Amerimold 2016: Positive Vibes, Sophisticated Technology

Moldmakers reported good business and optimism for the future amidst displays of technology ranging from modular workholding to new machine tools to non-contact measurement.


Facebook Share Icon LinkedIn Share Icon Twitter Share Icon Share by EMail icon Print Icon

Attendees line up at the opening of the Amerimold Show. A minor glitcha power outage that slightly delayed the opening—didn’t seem to dampen anyone’s spirits.  

Walking out of the Amerimold show at closing time on the first day, I was struck by the fact that plenty of conversations were still happening at booths in all corners of the hall. As a veteran of plenty of trade shows, I’d have expected traffic to drop far more markedly and far more quickly in the waning hours of the event, even on the first day.

Perhaps everyone was simply waiting around for the subsequent MoldMaking Technology “Leadtime Leader” awards presentation and overview of the always-humorous “Top 10 Reasons to be a Moldmaker,” not to mention the Casino-themed after-party. Regardless, the mood was overwhelmingly positive among the attendees and exhibitors that I had a chance to engage at the Amerimold 2016, hosted June 15-16 at the Suburban Collection Showplace in Novi, Michigan. And, there were more of both compared to last year’s edition of the show, with 3,000 registrants versus 2,700 and a record 197 exhibitors.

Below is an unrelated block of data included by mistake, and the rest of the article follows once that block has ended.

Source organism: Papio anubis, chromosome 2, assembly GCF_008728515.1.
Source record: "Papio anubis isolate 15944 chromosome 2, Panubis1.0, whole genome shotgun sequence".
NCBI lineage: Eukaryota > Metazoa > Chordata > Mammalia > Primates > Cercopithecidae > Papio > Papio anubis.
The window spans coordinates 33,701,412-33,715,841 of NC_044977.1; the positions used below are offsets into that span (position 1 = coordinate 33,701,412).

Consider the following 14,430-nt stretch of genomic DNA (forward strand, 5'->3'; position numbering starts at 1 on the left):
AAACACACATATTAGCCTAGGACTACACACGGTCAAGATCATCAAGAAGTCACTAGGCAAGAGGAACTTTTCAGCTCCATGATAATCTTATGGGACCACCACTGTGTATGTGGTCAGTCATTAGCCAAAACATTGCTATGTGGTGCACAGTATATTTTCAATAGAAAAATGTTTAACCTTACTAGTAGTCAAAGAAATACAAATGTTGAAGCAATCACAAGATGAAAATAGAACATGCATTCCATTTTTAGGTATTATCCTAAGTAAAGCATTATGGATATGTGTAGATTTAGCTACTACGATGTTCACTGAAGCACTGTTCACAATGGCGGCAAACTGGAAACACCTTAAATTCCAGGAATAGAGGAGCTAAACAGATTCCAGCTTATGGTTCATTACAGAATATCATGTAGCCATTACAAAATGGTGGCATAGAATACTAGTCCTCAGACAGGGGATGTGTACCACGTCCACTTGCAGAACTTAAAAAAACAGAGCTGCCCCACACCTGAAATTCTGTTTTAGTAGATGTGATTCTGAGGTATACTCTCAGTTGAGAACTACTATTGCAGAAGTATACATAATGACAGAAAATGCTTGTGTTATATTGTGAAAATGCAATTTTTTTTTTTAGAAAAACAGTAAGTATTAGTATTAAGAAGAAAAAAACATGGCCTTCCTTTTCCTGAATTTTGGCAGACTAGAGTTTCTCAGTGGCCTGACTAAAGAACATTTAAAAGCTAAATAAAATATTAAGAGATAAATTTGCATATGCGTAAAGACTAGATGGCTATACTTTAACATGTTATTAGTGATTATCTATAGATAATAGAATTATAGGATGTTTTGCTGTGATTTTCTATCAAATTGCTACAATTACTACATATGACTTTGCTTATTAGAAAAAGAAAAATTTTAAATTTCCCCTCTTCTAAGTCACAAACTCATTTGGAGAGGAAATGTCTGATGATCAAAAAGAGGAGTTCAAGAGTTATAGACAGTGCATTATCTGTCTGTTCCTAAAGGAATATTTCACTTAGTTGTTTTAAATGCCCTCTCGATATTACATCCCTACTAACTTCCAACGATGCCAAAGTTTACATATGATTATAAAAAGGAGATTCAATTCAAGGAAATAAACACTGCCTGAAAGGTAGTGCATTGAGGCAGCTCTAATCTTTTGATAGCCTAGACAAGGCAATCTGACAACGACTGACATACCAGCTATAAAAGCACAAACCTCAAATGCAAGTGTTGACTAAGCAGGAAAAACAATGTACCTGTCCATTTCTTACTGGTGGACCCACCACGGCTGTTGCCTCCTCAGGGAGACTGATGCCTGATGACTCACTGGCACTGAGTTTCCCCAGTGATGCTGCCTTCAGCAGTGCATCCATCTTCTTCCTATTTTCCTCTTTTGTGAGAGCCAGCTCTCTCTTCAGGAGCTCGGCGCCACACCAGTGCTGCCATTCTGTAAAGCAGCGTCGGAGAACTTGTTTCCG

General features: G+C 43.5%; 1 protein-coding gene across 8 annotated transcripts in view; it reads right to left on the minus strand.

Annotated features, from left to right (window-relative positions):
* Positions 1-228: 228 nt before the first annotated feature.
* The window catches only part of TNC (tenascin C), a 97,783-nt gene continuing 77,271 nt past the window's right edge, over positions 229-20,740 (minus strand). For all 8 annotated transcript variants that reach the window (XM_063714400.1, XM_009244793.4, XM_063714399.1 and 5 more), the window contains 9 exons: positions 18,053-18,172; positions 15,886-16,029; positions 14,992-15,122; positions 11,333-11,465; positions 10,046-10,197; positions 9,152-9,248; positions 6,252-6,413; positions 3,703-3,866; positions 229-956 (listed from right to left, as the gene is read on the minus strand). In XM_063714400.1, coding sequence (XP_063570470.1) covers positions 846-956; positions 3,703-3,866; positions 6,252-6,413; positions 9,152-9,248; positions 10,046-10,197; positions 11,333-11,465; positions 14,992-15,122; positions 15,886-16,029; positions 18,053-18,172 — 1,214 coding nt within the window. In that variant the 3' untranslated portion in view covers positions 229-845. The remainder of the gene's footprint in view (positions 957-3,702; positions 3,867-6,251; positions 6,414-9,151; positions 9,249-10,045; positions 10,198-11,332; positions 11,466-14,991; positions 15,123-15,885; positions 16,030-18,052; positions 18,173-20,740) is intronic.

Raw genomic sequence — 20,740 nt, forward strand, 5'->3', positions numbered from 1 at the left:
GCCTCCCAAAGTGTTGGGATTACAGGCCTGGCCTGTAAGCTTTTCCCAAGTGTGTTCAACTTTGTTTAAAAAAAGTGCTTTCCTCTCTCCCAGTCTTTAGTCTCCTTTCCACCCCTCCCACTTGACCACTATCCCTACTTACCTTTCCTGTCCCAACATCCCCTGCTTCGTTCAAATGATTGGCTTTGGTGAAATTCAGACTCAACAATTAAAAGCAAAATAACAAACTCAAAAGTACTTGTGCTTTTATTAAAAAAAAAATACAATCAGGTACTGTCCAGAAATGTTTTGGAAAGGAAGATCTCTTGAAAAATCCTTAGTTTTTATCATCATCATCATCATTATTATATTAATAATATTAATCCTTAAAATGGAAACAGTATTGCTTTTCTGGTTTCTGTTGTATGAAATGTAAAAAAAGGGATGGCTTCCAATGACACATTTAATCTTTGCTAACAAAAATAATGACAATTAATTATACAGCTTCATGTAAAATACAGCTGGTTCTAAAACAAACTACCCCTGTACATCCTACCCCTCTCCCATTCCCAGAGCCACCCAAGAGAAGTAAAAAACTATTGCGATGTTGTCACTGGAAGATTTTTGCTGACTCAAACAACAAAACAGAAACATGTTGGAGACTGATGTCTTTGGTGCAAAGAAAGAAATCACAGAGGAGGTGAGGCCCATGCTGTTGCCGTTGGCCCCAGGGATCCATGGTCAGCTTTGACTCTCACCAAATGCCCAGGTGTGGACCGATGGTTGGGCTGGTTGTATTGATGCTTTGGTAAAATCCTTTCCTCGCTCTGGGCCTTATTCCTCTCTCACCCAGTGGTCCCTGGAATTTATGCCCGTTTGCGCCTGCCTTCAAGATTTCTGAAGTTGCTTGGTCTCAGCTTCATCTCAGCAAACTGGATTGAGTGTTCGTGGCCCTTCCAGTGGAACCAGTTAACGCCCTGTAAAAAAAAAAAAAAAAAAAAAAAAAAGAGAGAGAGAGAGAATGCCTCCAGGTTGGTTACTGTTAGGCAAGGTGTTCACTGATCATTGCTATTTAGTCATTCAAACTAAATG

Somewhat unusually for the manufacturing trade show landscape, those exhibitors include not just technology suppliers, but also a large number of end-user shops (28, to be exact). Many of these mold manufacturers indicated that tool programs they’ve been waiting for, particularly in the automotive industry, have already or will soon be released, and that they expect at least steady business through 2017.

Highlighting just how competitive this sector is, capability to build quality tooling doesn’t seem to be enough for some of these shops. Across the sector, recent years have seen many add to design/engineering services on the front end of build, and, particularly, tool sampling on the back end. The Amerimold show has transitioned right along with them. This year, the technical conference program added an injection molding-focused track to the typical engineer, build and maintain topics. The show was also co-located with the Thermoplastic Composites Conference for Automotive (TCC Auto), which focuses on automotive light-weighting. 

Still, this expanded focus did nothing to diminish Amerimold’s role as a showcase of technology that moldmakers rely on to cut cores and cavities from hardened steel—technology with potential applications that go far beyond moldmaking. This slideshow features a number of examples, including modular, quick-change workholding, cutting tools for long reaches and other difficult conditions, non-contact metrology and more.